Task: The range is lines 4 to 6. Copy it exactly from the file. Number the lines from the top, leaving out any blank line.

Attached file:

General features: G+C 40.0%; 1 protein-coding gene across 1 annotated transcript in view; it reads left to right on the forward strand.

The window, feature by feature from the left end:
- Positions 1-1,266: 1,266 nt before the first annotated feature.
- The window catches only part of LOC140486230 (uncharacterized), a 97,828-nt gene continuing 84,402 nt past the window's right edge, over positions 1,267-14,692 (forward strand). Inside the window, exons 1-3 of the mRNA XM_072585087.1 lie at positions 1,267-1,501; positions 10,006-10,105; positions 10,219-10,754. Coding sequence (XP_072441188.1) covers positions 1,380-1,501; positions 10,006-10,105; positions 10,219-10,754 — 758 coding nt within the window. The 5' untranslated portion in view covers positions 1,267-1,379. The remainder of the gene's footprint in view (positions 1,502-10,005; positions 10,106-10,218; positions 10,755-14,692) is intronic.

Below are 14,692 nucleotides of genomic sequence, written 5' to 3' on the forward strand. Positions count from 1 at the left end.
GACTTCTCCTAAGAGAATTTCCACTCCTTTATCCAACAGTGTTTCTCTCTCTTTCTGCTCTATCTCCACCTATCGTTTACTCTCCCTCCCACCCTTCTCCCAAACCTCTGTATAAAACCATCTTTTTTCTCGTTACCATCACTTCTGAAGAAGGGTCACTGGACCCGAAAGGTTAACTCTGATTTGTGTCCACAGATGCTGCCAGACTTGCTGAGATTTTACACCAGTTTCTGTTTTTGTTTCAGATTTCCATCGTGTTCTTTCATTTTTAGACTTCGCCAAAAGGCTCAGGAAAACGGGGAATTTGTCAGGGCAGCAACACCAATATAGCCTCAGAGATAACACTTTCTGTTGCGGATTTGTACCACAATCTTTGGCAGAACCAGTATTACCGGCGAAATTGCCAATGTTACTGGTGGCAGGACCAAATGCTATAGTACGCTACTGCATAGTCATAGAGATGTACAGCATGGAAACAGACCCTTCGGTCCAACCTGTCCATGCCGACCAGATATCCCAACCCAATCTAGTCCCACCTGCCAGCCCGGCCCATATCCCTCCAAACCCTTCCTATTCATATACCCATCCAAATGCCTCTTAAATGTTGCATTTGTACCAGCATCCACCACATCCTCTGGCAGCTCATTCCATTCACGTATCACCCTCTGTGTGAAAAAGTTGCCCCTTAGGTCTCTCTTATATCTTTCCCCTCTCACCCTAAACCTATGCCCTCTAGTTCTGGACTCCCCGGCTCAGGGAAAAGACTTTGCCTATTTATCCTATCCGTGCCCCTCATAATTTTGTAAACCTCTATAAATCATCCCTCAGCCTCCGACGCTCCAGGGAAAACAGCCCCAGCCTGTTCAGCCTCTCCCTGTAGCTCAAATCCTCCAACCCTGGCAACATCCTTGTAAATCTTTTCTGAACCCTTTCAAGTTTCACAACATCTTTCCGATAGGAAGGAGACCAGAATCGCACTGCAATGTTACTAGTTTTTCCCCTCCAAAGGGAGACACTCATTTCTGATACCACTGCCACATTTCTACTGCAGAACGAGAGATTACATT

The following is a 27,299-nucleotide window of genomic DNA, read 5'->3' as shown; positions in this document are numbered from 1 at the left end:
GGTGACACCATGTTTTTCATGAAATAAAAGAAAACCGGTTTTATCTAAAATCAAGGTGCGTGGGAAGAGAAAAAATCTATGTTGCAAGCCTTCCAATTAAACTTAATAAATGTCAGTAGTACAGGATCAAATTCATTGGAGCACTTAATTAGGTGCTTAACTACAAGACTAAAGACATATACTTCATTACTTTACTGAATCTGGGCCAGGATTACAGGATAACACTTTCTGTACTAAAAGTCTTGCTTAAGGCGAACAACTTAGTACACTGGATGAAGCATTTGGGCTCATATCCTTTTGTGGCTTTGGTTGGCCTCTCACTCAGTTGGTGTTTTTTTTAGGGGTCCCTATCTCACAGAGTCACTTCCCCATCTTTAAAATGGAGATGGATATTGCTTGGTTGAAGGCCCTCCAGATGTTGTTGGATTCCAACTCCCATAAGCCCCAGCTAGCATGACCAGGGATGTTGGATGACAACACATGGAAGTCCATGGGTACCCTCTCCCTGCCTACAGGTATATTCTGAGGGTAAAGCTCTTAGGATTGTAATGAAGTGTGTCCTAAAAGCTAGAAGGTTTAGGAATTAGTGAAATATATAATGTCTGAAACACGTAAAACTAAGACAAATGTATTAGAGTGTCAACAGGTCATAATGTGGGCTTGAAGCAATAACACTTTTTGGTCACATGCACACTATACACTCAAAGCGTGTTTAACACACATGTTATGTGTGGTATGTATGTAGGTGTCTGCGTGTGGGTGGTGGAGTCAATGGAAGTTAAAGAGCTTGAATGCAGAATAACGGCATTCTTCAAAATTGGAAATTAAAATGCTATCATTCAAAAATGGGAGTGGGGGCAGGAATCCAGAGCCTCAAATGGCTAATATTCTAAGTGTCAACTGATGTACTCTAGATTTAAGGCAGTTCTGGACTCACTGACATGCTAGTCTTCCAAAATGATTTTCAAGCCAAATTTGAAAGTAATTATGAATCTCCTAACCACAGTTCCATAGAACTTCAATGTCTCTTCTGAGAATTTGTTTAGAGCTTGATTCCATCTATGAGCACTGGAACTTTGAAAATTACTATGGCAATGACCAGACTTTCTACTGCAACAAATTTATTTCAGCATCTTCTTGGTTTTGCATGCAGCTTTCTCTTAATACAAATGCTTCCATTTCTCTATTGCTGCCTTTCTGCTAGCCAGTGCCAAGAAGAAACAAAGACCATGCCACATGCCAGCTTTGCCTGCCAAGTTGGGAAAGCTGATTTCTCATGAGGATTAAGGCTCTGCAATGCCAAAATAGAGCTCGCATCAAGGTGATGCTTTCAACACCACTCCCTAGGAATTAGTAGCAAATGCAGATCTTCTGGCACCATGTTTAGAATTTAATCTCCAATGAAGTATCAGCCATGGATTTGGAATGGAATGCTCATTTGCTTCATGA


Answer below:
- The window catches only part of LOC140486230 (uncharacterized), a 97,828-nt gene continuing 84,402 nt past the window's right edge, over positions 1,267-14,692 (forward strand). Inside the window, exons 1-3 of the mRNA XM_072585087.1 lie at positions 1,267-1,501; positions 10,006-10,105; positions 10,219-10,754. Coding sequence (XP_072441188.1) covers positions 1,380-1,501; positions 10,006-10,105; positions 10,219-10,754 — 758 coding nt within the window. The 5' untranslated portion in view covers positions 1,267-1,379. The remainder of the gene's footprint in view (positions 1,502-10,005; positions 10,106-10,218; positions 10,755-14,692) is intronic.

Below are 14,692 nucleotides of genomic sequence, written 5' to 3' on the forward strand. Positions count from 1 at the left end.
GACTTCTCCTAAGAGAATTTCCACTCCTTTATCCAACAGTGTTTCTCTCTCTTTCTGCTCTATCTCCACCTATCGTTTACTCTCCCTCCCACCCTTCTCCCAAACCTCTGTATAAAACCATCTTTTTTCTCGTTACCATCACTTCTGAAGAAGGGTCACTGGACCCGAAAGGTTAACTCTGATTTGTGTCCACAGATGCTGCCAGACTTGCTGAGATTTTACACCAGTTTCTGTTTTTGTTTCAGATTTCCATCGTGTTCTTTCATTTTTAGACTTCGCCAAAAGGCTCAGGAAAACGGGGAATTTGTCAGGGCAGCAACACCAATATAGCCTCAGAGATAACACTTTCTGTTGCGGATTTGTACCACAATCTTTGGCAGAACCAGTATTACCGGCGAAATTGCCAATGTTACTGGTGGCAGGACCAAATGCTATAGTACGCTACTGCATAGTCATAGAGATGTACAGCATGGAAACAGACCCTTCGGTCCAACCTGTCCATGCCGACCAGATATCCCAACCCAATCTAGTCCCACCTGCCAGCCCGGCCCATATCCCTCCAAACCCTTCCTATTCATATACCCATCCAAATGCCTCTTAAATGTTGCATTTGTACCAGCATCCACCACATCCTCTGGCAGCTCATTCCATTCACGTATCACCCTCTGTGTGAAAAAGTTGCCCCTTAGGTCTCTCTTATATCTTTCCCCTCTCACCCTAAACCTATGCCCTCTAGTTCTGGACTCCCCGGCTCAGGGAAAAGACTTTGCCTATTTATCCTATCCGTGCCCCTCATAATTTTGTAAACCTCTATAAATCATCCCTCAGCCTCCGACGCTCCAGGGAAAACAGCCCCAGCCTGTTCAGCCTCTCCCTGTAGCTCAAATCCTCCAACCCTGGCAACATCCTTGTAAATCTTTTCTGAACCCTTTCAAGTTTCACAACATCTTTCCGATAGGAAGGAGACCAGAATCGCACTGCAATGTTACTAGTTTTTCCCCTCCAAAGGGAGACACTCATTTCTGATACCACTGCCACATTTCTACTGCAGAACGAGAGATTACATT